Finished Ordinary Grace by William Kent Krueger today, a recommendation from a friend who at dinner Saturday night said it reminded him of To Kill a Mockingbird. It was a good observation. The nicely told tale is narrated by 13 year old Frank Drum who is recalling events from his youth, in 1961, a tragic year of several deaths. In a small town in Minnesota Frank grew up going to multiple church services each Sunday. His father, Nathan is the minister for the area, his mother the choral director, his sister the star organist and singer. During this transformational summer, he experiences the loss of a loved one, an understanding of justice, and valuable insights into the minds of both his father and brother. There were several well drawn characters built into the narrative that besides exploring the deaths, also touched on the effect of war on a returning soldier, the Dakota uprising of 1862, and the class system entrenched in a small town.
I'll have to thank my friend for the recommendation. ( )
  novelcommentary | Apr 14, 2017 |
Showing 1-5 of 104 (next | show all)
It's the kind of book where you fight between wanting to race through it to the finish and attempting to make it last. Luckily it's paced so well and is so satisfying a meal for the mind, I was able to put it down every few chapters and happily mull over what has gone before, feeling sated.

It's the kind of introspective, intelligent novel where there are layers of meaning behind every word, and personal history and context wrapped in the motives of every character. It also has a strong plot, for those who like Kent Krueger for his thrillers.
Krueger has created a cast of compelling characters (young and old), each in his or her own way searching for something, including the narrator’s father, the town’s Methodist pastor, and his mother, whose bold personality worries his congregation.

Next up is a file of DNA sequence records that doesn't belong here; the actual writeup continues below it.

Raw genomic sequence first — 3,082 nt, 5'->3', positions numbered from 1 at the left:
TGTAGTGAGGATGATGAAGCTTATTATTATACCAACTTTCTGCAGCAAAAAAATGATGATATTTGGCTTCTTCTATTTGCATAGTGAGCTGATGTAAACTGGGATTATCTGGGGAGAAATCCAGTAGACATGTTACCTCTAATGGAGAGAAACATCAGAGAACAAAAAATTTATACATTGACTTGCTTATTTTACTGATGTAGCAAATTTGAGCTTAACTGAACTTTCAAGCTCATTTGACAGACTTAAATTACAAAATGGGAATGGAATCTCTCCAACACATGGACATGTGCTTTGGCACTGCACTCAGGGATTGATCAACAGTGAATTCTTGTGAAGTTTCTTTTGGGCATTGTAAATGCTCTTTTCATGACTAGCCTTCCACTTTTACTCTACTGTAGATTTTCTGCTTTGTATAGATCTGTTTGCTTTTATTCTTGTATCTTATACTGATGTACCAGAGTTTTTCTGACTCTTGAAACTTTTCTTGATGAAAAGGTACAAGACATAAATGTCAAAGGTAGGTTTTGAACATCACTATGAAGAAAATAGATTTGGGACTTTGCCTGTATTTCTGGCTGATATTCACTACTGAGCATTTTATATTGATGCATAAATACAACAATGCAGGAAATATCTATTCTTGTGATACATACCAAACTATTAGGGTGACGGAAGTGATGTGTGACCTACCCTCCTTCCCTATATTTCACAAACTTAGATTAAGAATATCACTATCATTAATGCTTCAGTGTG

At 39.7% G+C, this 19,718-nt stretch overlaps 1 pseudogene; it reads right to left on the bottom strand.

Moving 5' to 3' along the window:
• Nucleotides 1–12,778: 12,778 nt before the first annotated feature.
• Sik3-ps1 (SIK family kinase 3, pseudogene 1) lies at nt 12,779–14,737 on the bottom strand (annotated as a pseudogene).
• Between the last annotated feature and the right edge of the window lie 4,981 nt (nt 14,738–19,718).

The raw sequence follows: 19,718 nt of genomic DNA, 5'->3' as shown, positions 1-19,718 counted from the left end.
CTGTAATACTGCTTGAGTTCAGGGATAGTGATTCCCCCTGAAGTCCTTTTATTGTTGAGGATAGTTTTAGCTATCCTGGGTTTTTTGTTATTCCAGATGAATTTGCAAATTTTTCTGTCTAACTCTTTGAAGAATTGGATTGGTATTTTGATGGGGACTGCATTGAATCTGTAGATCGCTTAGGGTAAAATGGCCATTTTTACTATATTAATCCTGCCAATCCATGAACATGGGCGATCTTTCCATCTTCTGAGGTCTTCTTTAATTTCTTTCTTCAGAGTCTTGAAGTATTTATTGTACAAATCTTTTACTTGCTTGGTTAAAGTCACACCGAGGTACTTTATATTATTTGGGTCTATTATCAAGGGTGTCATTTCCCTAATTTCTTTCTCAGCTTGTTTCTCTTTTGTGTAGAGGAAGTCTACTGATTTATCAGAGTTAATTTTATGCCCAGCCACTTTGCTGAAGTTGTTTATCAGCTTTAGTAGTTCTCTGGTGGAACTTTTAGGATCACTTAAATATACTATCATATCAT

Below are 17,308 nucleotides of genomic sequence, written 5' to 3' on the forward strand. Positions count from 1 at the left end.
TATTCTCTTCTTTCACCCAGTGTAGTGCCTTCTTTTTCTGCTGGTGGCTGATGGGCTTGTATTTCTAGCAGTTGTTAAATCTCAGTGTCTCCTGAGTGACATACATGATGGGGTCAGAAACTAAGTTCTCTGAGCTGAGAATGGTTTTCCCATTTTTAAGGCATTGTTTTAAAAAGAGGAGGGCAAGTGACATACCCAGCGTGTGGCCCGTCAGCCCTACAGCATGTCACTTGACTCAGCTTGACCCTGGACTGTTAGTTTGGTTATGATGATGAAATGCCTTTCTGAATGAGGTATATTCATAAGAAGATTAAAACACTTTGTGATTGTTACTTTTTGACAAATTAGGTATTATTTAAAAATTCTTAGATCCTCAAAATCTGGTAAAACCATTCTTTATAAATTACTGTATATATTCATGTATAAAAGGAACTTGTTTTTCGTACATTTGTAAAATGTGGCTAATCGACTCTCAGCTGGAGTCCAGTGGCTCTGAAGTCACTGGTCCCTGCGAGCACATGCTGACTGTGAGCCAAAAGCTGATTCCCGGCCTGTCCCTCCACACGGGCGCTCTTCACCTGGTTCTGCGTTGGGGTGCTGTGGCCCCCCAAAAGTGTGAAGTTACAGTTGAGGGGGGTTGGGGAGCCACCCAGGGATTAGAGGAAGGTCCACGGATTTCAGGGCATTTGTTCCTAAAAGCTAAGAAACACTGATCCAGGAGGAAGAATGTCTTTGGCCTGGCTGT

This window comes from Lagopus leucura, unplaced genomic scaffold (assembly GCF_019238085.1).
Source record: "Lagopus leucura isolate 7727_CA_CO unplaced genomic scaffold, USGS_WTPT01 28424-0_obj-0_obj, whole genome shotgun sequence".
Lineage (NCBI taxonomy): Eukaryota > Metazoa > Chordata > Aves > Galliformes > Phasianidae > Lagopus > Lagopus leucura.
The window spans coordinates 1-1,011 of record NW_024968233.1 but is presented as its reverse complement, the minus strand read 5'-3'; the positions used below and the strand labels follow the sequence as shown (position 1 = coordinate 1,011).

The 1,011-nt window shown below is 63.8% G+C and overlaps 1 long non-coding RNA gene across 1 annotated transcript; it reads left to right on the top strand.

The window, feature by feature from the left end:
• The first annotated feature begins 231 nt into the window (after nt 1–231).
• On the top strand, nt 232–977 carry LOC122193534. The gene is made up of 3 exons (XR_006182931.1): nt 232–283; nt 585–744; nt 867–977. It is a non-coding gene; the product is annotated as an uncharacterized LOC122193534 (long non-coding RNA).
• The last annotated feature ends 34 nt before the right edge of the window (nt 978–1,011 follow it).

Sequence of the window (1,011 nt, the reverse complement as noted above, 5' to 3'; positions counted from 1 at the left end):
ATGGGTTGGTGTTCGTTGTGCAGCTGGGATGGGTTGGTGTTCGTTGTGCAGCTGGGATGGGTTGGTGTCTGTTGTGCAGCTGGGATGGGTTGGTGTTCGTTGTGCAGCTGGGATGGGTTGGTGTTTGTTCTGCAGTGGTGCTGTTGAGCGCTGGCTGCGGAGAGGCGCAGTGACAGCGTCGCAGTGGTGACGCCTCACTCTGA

Although Krueger’s plot rises to a predictable conclusion, there’s such a quiet beauty in his prose and such depth to his characters that I was completely captivated by this book’s ordinary grace
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The heart has reasons that reason does not understand. -- Blaise Pascal
For Diane, my extraordinary grace
First words
All the dying that summer began with the death of a child, a boy with golden hair and thick glasses, killed on the railroad tracks outside New Bremen, Minnesota, sliced into pieces by a thousand tons of steel speeding across the prairie toward South Dakota.
With Mother home I liked the idea that we’d been saved as a family by the miracle of that ordinary grace.
I still spend a lot of time thinking about the events of that summer. About the terrible price of wisdom. The awful grace of God.
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Book description
“That was it. That was all of it. A grace so ordinary there was no reason at all to remember it. Yet I have never across the forty years since it was spoken forgotten a single word.”

New Bremen, Minnesota, 1961. The Twins were playing their debut season, ice-cold root beers were selling out at the soda counter of Halderson’s Drugstore, and Hot Stuff comic books were a mainstay on every barbershop magazine rack. It was a time of innocence and hope for a country with a new, young president. But for thirteen-year-old Frank Drum it was a grim summer in which death visited frequently and assumed many forms. Accident. Nature. Suicide. Murder.

Frank begins the season preoccupied with the concerns of any teenage boy, but when tragedy unexpectedly strikes his family— which includes his Methodist minister father; his passionate, artistic mother; Juilliard-bound older sister; and wise-beyond-his-years kid brother— he finds himself thrust into an adult world full of secrets, lies, adultery, and betrayal, suddenly called upon to demonstrate a maturity and gumption beyond his years.

Told from Frank’s perspective forty years after that fateful summer, Ordinary Grace is a brilliantly moving account of a boy standing at the door of his young manhood, trying to understand a world that seems to be falling apart around him. It is an unforgettable novel about discovering the terrible price of wisdom and the enduring grace of God.
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Looking back at a tragic event that occurred during his thirteenth year, Frank Drum explores how a complicated web of secrets, adultery, and betrayal shattered his Methodist family and their small 1961 Minnesota community.